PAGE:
Who Benefits from Muni Bonds? It’s More Complicated Than You Think
Who benefits the most from the tax subsidy for municipal bonds? The easy answer is: Rich people who buy most of the tax-free paper.
That’s true, according to a new analysis by my colleagues at the Tax Policy Center, but the story isn’t quite that simple. If you look more closely, it turns out that others may benefit as well, including investors in taxable debt. And if you dig even deeper, the answer may depend on what state and local governments do with the subsidy from those tax-free bonds.
The paper’s authors, Harvey Galper, Joe Rosenberg, Kim Rueben, and Eric Toder, started with the usual question—who benefits most when you look at after-tax rates of return from tax-exempts?
At first blush, high-income investors benefit more from that exemption than those in lower brackets (top-bracket taxpayers can save 39.6 cents on the dollar while those in the 25 percent bracket may only be able to save 25 cents).
So far so good, but the authors wanted to take a more sophisticated look—a view that goes beyond a simple calculation of the after-tax return on the bonds and looks at broader, real-world consequences.
For instance, what are the effects of tax-exempts on the holders of taxable debt? In the normal course of events, investors accept a lower coupon rate on tax-free munis than on similar taxable bonds.
In general, high tax-bracket investors prefer tax-exempts, while those in lower tax brackets or with assets in tax-advantaged retirement accounts like 401(k)s prefer higher yielding taxable bonds. Eventually, the after-tax return on both investments reaches an equilibrium, at least for some taxpayers.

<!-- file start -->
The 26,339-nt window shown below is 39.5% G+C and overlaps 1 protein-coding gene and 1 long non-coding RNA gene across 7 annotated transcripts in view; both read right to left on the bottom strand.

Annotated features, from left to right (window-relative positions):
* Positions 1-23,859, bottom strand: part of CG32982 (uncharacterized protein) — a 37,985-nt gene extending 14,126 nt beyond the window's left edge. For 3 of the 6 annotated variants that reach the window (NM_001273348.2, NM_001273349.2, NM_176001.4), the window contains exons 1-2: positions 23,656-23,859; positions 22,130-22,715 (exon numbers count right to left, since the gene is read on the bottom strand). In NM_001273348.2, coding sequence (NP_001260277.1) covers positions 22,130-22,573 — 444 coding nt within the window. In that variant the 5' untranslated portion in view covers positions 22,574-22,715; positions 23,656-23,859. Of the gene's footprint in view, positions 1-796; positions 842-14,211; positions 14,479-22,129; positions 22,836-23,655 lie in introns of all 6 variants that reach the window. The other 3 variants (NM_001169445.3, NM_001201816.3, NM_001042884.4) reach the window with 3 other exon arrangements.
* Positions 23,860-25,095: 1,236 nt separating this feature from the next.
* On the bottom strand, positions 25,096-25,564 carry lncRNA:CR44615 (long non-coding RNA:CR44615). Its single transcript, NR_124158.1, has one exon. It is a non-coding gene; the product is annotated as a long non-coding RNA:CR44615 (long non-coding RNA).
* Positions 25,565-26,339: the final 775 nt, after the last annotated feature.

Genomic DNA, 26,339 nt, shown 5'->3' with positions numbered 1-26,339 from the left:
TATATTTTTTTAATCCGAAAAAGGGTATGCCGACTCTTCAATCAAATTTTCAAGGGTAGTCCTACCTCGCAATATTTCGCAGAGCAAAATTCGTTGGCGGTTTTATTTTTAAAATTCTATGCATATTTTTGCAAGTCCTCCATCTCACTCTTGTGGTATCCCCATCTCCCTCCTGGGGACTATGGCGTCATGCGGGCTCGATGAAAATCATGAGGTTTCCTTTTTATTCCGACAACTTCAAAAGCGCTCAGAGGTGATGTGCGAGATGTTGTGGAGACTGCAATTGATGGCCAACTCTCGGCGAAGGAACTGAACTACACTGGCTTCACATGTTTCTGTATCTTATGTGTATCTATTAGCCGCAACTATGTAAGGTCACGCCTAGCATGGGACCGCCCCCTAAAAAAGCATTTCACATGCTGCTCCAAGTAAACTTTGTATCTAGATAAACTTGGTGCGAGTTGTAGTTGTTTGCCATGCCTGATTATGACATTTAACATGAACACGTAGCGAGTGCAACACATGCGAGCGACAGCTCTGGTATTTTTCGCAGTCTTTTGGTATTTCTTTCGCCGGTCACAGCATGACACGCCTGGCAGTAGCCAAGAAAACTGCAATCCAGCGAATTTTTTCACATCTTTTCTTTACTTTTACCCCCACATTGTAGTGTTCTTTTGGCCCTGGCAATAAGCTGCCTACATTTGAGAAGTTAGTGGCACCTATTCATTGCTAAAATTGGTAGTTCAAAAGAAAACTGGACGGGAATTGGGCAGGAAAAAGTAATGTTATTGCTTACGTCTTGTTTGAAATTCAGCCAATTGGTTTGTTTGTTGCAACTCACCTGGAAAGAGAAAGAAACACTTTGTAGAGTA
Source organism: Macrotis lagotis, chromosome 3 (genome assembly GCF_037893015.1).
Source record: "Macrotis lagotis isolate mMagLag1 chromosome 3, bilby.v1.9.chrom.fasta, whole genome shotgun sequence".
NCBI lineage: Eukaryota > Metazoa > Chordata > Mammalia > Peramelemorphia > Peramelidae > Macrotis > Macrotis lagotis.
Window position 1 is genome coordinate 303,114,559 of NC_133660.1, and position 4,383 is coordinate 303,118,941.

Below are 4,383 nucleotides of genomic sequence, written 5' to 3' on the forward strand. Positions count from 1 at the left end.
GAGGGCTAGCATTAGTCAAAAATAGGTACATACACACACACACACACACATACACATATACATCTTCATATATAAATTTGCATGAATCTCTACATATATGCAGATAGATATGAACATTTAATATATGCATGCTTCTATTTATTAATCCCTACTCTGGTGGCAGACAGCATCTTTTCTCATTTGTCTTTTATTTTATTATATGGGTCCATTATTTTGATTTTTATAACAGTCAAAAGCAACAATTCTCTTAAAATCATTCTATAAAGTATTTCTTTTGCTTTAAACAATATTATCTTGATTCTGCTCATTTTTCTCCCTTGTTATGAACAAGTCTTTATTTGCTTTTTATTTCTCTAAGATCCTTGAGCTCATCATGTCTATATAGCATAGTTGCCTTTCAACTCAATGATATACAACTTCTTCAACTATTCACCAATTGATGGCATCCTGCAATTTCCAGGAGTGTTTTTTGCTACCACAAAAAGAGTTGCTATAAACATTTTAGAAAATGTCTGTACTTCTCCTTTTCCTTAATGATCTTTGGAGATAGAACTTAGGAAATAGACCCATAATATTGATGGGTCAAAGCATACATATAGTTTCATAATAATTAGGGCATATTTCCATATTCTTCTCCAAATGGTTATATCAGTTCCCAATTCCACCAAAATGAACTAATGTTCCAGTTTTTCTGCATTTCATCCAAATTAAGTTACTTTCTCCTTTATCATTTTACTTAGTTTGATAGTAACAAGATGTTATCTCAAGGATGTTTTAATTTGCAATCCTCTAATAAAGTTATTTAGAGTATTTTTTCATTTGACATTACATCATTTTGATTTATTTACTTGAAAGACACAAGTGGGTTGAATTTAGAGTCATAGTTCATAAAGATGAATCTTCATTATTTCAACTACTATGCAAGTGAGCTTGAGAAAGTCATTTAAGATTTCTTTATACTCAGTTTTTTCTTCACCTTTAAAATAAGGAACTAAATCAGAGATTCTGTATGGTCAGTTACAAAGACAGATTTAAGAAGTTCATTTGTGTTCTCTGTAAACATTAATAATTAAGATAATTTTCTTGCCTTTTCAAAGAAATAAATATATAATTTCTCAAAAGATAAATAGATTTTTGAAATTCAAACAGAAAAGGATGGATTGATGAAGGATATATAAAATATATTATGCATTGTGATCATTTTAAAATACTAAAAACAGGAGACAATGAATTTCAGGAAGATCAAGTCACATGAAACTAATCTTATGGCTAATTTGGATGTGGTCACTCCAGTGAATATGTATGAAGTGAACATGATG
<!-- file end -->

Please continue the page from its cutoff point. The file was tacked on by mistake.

But usual models look only at the tax benefit to muni investors without considering the lower pre-tax return they get from tax-exempt paper. By ignoring this implicit tax, they ignore the total benefit of buying munis.
Similarly, old-style models don’t take into account the higher pre-tax returns from taxable bonds. That omission understates the benefit of munis to investors in taxable debt. Thus, while most of the benefit of the tax-exemption goes to high-income investors, lower-income households who hold taxable bonds in their 401(k)s also receive some advantage.
The authors then ask an even more interesting question: How do the uses of tax-exempt bond income by state and local governments affect the distribution of winners and losers? If, for instance, a state uses the money it saves from lower borrowing costs to reduce taxes, the big winners are likely to be high-income households (depending, of course, on the design of the tax cut).
By contrast, if a state pours the funds into new spending, low- and moderate-income households may end up with a bigger benefit than you might think.
Here’s another example: Say you are a successful business owner who buys muni bonds issued by your local government. Do you come out ahead, net-net, relative to a world of taxable bonds? To answer that question, you not only have to consider your return from the bonds but also the possibility that your business will face increased borrowing costs to attract investors who would otherwise buy tax-free munis.
This paper did not try to answer all these complicated questions. But just by raising them it highlights an important issue: The world is complicated and trying to figure out winners and losers is a lot tougher than simply calculating after-tax income. Sometimes we do that because we don’t have the tools to do more. But it is important to recognize the limitations of that exercise.